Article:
high-born guests dine.
No Western cow-boy would be guilty of such brutality.
And yet the last stronghold of the House of Cards
is its supposed influence on manners.
Not merely untravelled Americans
, but even liberal Englishmen, and, still more, English-women, are even now fettered by the delusion.
I remember having a long talk in England
, a dozen years ago, with a lady, a thorough Liberal in politics, who stoutly maintained the absolute necessity of an hereditary aristocracy to keep up the standard of good manners.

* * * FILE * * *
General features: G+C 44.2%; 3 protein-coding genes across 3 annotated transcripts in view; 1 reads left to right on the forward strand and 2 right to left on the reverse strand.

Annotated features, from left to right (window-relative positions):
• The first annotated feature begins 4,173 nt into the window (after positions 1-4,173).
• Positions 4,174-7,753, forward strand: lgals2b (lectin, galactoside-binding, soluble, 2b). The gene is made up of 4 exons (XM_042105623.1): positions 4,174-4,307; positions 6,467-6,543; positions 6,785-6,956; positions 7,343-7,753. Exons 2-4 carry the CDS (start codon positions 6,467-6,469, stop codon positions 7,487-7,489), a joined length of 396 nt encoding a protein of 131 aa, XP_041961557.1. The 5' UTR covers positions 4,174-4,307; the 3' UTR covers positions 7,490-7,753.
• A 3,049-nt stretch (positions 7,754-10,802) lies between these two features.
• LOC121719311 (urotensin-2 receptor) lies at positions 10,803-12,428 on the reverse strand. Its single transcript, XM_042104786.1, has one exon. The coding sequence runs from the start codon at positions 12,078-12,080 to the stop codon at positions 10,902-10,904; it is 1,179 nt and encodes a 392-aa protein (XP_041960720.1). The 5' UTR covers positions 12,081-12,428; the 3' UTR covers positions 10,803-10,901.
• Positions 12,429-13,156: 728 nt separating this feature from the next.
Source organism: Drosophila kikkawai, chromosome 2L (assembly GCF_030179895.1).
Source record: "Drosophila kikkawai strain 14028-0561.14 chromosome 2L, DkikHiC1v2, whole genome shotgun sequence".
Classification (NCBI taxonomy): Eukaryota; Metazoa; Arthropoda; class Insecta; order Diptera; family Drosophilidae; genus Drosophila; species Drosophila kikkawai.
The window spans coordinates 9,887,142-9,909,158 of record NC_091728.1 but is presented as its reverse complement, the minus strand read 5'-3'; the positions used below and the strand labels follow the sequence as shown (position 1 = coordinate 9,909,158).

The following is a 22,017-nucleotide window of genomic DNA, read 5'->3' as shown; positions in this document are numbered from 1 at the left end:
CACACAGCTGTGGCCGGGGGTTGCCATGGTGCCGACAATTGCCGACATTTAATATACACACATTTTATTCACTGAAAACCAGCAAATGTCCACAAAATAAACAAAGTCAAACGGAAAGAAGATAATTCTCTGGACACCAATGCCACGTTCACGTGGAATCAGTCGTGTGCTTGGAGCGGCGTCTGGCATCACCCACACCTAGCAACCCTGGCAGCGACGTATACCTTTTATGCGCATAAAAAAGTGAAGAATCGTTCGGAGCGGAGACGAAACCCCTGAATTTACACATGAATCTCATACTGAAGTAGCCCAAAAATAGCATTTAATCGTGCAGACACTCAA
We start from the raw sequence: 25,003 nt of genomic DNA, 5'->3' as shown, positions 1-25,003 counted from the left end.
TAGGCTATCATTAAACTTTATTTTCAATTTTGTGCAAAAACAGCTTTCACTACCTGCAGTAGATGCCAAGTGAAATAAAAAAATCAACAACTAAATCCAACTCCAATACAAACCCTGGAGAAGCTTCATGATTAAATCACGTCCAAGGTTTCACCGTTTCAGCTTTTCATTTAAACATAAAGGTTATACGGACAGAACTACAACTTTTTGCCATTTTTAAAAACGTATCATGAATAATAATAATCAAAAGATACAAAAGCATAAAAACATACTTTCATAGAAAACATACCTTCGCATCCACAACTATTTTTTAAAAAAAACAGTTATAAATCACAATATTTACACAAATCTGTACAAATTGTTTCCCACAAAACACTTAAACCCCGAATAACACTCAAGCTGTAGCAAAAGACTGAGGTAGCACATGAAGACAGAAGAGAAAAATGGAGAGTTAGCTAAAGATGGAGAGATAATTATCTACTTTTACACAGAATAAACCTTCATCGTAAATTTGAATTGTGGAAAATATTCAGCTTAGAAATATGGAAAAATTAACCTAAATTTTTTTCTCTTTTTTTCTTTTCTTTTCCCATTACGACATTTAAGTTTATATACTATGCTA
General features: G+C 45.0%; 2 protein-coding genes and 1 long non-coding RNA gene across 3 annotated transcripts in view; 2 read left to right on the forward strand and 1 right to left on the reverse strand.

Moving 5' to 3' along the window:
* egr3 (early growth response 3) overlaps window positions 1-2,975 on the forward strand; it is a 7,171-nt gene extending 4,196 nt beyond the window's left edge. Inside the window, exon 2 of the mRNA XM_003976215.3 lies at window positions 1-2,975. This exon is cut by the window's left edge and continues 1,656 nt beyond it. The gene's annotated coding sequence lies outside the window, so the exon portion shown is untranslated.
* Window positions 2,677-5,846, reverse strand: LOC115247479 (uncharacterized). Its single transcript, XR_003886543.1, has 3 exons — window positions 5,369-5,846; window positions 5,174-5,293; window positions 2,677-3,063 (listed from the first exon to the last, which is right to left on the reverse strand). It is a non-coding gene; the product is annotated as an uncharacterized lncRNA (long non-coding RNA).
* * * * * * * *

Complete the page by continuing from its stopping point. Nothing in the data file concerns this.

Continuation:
I counted over to her, one by one, the noblemen I had happened to meet — it did not take long --not one of whom, I asserted, had what would be called in America
In each case she admitted it, but found each case an exception.
This one was a notorious oddity, and his father before him; that one was “a recent creation ;” the other was a “law lord.”
Cite whom I might, the blue blood was never at fault.
At last I said, “Can the stream rise above its source?
I hear of very rude things as done by the royal princes.”
“Oh!,” she said, “they are not Englishmen; they are Germans!”
I believe that there is nothing worse for the manners as well as morals of a nation than to have a class which claims an hereditary privilege to establish its own standard, and which ends by imposing